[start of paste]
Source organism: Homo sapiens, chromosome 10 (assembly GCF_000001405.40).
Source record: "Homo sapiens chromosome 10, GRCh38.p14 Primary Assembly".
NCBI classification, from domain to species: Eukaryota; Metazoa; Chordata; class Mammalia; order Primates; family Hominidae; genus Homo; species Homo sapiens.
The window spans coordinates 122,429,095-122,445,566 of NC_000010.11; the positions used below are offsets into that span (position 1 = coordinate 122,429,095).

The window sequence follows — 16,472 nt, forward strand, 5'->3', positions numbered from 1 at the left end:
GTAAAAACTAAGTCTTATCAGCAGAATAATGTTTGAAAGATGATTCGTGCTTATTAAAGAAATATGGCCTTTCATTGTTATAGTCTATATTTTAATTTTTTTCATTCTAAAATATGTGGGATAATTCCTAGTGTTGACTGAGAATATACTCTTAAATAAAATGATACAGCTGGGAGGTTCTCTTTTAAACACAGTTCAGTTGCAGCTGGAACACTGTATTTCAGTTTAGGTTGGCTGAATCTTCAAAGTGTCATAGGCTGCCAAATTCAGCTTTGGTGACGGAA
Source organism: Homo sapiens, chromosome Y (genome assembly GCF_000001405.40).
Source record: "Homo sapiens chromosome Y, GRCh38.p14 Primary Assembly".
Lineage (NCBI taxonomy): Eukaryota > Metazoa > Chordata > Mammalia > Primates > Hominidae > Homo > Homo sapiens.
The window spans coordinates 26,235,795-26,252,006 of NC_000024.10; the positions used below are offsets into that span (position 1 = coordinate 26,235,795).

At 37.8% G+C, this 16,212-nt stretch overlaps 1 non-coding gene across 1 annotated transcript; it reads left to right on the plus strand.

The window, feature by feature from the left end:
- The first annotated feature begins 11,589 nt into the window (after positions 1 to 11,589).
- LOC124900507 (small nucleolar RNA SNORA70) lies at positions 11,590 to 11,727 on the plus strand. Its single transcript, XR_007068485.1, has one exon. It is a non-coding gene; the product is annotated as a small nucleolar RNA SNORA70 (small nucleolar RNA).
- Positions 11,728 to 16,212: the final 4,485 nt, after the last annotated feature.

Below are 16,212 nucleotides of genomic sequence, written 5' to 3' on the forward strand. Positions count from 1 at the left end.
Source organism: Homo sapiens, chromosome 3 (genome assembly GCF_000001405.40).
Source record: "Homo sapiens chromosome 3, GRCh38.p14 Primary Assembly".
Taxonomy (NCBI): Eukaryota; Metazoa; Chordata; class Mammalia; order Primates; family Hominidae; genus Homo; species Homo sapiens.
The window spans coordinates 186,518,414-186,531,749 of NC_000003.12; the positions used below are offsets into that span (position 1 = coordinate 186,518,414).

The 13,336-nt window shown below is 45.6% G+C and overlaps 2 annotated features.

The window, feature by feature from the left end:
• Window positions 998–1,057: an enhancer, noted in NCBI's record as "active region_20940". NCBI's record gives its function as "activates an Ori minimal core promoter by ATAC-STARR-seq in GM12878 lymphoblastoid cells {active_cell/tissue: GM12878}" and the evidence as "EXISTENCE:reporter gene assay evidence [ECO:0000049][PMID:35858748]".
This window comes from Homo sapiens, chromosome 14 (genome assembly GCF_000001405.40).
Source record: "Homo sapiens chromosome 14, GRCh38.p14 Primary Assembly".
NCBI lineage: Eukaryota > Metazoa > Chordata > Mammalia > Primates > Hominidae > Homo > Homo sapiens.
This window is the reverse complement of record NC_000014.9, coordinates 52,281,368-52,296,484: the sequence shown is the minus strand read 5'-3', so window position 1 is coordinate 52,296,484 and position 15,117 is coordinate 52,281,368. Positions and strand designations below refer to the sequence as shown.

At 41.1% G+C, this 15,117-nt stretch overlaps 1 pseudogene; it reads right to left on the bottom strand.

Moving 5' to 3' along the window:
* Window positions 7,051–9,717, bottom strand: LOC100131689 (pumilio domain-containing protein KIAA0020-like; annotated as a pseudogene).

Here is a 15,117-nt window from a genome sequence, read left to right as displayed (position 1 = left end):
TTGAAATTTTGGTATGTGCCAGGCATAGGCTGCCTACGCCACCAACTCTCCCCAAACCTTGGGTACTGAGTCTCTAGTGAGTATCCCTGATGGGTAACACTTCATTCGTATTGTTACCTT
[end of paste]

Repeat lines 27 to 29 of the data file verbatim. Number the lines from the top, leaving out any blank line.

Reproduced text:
This window is the reverse complement of record NC_000014.9, coordinates 52,281,368-52,296,484: the sequence shown is the minus strand read 5'-3', so window position 1 is coordinate 52,296,484 and position 15,117 is coordinate 52,281,368. Positions and strand designations below refer to the sequence as shown.

At 41.1% G+C, this 15,117-nt stretch overlaps 1 pseudogene; it reads right to left on the bottom strand.

Moving 5' to 3' along the window: